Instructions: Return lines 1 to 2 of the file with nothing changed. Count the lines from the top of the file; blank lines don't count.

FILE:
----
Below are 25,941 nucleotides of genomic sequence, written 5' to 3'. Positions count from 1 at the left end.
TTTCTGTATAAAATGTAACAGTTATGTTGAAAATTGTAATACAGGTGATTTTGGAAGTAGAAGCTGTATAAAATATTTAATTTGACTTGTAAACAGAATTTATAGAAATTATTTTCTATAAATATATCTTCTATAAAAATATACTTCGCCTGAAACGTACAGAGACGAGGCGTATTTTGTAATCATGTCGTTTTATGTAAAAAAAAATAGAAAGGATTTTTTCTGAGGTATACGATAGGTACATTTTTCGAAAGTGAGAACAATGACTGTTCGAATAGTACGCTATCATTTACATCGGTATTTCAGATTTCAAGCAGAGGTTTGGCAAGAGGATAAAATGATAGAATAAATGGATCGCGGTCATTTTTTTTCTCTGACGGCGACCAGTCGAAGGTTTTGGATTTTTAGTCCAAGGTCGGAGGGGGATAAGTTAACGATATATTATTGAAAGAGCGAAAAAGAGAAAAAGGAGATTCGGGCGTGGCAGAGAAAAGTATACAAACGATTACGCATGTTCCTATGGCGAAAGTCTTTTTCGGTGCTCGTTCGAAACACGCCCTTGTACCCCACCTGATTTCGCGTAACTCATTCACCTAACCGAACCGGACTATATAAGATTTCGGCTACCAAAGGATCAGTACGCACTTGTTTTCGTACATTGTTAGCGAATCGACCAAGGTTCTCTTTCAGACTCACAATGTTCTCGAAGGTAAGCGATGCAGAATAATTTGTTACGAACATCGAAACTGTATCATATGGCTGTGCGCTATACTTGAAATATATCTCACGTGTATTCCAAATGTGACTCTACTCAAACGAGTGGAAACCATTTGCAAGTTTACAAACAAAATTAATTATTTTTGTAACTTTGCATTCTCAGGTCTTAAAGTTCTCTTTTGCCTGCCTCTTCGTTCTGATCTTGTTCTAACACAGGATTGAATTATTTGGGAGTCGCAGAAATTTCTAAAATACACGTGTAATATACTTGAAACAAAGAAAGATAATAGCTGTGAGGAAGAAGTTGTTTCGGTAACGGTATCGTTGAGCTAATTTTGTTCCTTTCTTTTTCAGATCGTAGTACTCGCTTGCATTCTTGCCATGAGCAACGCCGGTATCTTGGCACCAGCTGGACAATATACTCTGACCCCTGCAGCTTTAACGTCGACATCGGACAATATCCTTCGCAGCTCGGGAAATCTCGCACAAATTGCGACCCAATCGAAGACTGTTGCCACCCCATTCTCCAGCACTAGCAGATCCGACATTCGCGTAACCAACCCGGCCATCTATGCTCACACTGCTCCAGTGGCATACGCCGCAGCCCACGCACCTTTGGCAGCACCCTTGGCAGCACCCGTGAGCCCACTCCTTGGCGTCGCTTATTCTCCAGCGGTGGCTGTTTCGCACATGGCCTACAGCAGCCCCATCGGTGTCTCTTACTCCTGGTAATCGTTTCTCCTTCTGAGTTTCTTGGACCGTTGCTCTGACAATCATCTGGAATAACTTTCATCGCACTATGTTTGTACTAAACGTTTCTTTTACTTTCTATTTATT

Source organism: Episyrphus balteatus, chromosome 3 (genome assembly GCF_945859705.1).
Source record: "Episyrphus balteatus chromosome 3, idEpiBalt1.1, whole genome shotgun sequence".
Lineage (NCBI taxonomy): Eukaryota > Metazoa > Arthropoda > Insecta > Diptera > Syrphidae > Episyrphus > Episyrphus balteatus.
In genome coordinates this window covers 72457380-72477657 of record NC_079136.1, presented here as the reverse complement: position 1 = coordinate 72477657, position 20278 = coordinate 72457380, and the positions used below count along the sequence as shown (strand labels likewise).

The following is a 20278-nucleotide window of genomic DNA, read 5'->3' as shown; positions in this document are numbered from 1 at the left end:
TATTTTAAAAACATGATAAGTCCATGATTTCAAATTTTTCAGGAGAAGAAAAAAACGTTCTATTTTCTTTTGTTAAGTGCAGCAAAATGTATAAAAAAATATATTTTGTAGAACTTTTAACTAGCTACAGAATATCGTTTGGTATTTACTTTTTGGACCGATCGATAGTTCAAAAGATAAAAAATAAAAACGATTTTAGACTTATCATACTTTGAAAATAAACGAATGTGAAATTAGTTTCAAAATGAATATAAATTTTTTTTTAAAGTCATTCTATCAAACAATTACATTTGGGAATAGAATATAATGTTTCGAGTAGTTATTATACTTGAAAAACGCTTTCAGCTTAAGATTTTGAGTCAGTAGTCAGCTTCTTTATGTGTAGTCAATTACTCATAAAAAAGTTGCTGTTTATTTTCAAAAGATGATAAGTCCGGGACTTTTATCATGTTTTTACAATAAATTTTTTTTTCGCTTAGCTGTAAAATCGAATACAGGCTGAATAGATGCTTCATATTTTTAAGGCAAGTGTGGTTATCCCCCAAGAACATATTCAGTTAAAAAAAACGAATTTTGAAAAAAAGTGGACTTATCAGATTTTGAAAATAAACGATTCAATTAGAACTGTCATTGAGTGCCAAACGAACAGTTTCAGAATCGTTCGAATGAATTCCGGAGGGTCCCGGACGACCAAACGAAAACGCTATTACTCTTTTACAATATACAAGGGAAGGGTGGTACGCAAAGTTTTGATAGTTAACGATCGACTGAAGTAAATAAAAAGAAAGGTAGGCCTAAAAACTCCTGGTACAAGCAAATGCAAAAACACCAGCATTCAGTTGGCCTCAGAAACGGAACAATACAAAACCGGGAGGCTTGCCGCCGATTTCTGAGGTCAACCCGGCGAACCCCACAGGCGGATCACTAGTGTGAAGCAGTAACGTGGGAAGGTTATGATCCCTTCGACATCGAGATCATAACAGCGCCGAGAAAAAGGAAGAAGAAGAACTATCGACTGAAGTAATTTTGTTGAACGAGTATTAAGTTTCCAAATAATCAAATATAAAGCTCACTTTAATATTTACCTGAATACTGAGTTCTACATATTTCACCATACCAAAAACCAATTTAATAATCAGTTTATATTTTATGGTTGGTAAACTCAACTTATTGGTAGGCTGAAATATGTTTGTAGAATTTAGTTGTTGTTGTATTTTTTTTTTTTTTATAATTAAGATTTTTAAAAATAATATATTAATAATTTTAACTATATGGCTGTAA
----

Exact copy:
Below are 25,941 nucleotides of genomic sequence, written 5' to 3'. Positions count from 1 at the left end.
TTTCTGTATAAAATGTAACAGTTATGTTGAAAATTGTAATACAGGTGATTTTGGAAGTAGAAGCTGTATAAAATATTTAATTTGACTTGTAAACAGAATTTATAGAAATTATTTTCTATAAATATATCTTCTATAAAAATATACTTCGCCTGAAACGTACAGAGACGAGGCGTATTTTGTAATCATGTCGTTTTATGTAAAAAAAAATAGAAAGGATTTTTTCTGAGGTATACGATAGGTACATTTTTCGAAAGTGAGAACAATGACTGTTCGAATAGTACGCTATCATTTACATCGGTATTTCAGATTTCAAGCAGAGGTTTGGCAAGAGGATAAAATGATAGAATAAATGGATCGCGGTCATTTTTTTTCTCTGACGGCGACCAGTCGAAGGTTTTGGATTTTTAGTCCAAGGTCGGAGGGGGATAAGTTAACGATATATTATTGAAAGAGCGAAAAAGAGAAAAAGGAGATTCGGGCGTGGCAGAGAAAAGTATACAAACGATTACGCATGTTCCTATGGCGAAAGTCTTTTTCGGTGCTCGTTCGAAACACGCCCTTGTACCCCACCTGATTTCGCGTAACTCATTCACCTAACCGAACCGGACTATATAAGATTTCGGCTACCAAAGGATCAGTACGCACTTGTTTTCGTACATTGTTAGCGAATCGACCAAGGTTCTCTTTCAGACTCACAATGTTCTCGAAGGTAAGCGATGCAGAATAATTTGTTACGAACATCGAAACTGTATCATATGGCTGTGCGCTATACTTGAAATATATCTCACGTGTATTCCAAATGTGACTCTACTCAAACGAGTGGAAACCATTTGCAAGTTTACAAACAAAATTAATTATTTTTGTAACTTTGCATTCTCAGGTCTTAAAGTTCTCTTTTGCCTGCCTCTTCGTTCTGATCTTGTTCTAACACAGGATTGAATTATTTGGGAGTCGCAGAAATTTCTAAAATACACGTGTAATATACTTGAAACAAAGAAAGATAATAGCTGTGAGGAAGAAGTTGTTTCGGTAACGGTATCGTTGAGCTAATTTTGTTCCTTTCTTTTTCAGATCGTAGTACTCGCTTGCATTCTTGCCATGAGCAACGCCGGTATCTTGGCACCAGCTGGACAATATACTCTGACCCCTGCAGCTTTAACGTCGACATCGGACAATATCCTTCGCAGCTCGGGAAATCTCGCACAAATTGCGACCCAATCGAAGACTGTTGCCACCCCATTCTCCAGCACTAGCAGATCCGACATTCGCGTAACCAACCCGGCCATCTATGCTCACACTGCTCCAGTGGCATACGCCGCAGCCCACGCACCTTTGGCAGCACCCTTGGCAGCACCCGTGAGCCCACTCCTTGGCGTCGCTTATTCTCCAGCGGTGGCTGTTTCGCACATGGCCTACAGCAGCCCCATCGGTGTCTCTTACTCCTGGTAATCGTTTCTCCTTCTGAGTTTCTTGGACCGTTGCTCTGACAATCATCTGGAATAACTTTCATCGCACTATGTTTGTACTAAACGTTTCTTTTACTTTCTATTTATT